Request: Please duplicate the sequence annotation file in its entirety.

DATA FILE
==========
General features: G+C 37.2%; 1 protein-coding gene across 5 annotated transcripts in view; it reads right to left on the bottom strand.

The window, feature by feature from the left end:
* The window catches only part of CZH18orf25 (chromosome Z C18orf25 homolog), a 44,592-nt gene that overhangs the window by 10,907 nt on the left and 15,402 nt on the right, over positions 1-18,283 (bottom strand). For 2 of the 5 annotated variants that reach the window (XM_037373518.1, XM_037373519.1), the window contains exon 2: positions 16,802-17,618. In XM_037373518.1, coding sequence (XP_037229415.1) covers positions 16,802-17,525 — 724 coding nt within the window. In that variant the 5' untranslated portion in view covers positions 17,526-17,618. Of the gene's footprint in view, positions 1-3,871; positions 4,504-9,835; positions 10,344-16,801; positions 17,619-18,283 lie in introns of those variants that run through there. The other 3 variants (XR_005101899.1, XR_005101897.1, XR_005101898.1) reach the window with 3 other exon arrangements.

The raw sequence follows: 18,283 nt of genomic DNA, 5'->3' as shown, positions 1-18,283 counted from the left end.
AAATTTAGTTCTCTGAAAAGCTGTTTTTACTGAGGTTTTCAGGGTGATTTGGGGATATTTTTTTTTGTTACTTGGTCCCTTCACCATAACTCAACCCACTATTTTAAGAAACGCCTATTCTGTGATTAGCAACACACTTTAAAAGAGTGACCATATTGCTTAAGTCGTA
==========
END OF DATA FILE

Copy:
General features: G+C 37.2%; 1 protein-coding gene across 5 annotated transcripts in view; it reads right to left on the bottom strand.

The window, feature by feature from the left end:
* The window catches only part of CZH18orf25 (chromosome Z C18orf25 homolog), a 44,592-nt gene that overhangs the window by 10,907 nt on the left and 15,402 nt on the right, over positions 1-18,283 (bottom strand). For 2 of the 5 annotated variants that reach the window (XM_037373518.1, XM_037373519.1), the window contains exon 2: positions 16,802-17,618. In XM_037373518.1, coding sequence (XP_037229415.1) covers positions 16,802-17,525 — 724 coding nt within the window. In that variant the 5' untranslated portion in view covers positions 17,526-17,618. Of the gene's footprint in view, positions 1-3,871; positions 4,504-9,835; positions 10,344-16,801; positions 17,619-18,283 lie in introns of those variants that run through there. The other 3 variants (XR_005101899.1, XR_005101897.1, XR_005101898.1) reach the window with 3 other exon arrangements.

The raw sequence follows: 18,283 nt of genomic DNA, 5'->3' as shown, positions 1-18,283 counted from the left end.
AAATTTAGTTCTCTGAAAAGCTGTTTTTACTGAGGTTTTCAGGGTGATTTGGGGATATTTTTTTTTGTTACTTGGTCCCTTCACCATAACTCAACCCACTATTTTAAGAAACGCCTATTCTGTGATTAGCAACACACTTTAAAAGAGTGACCATATTGCTTAAGTCGTA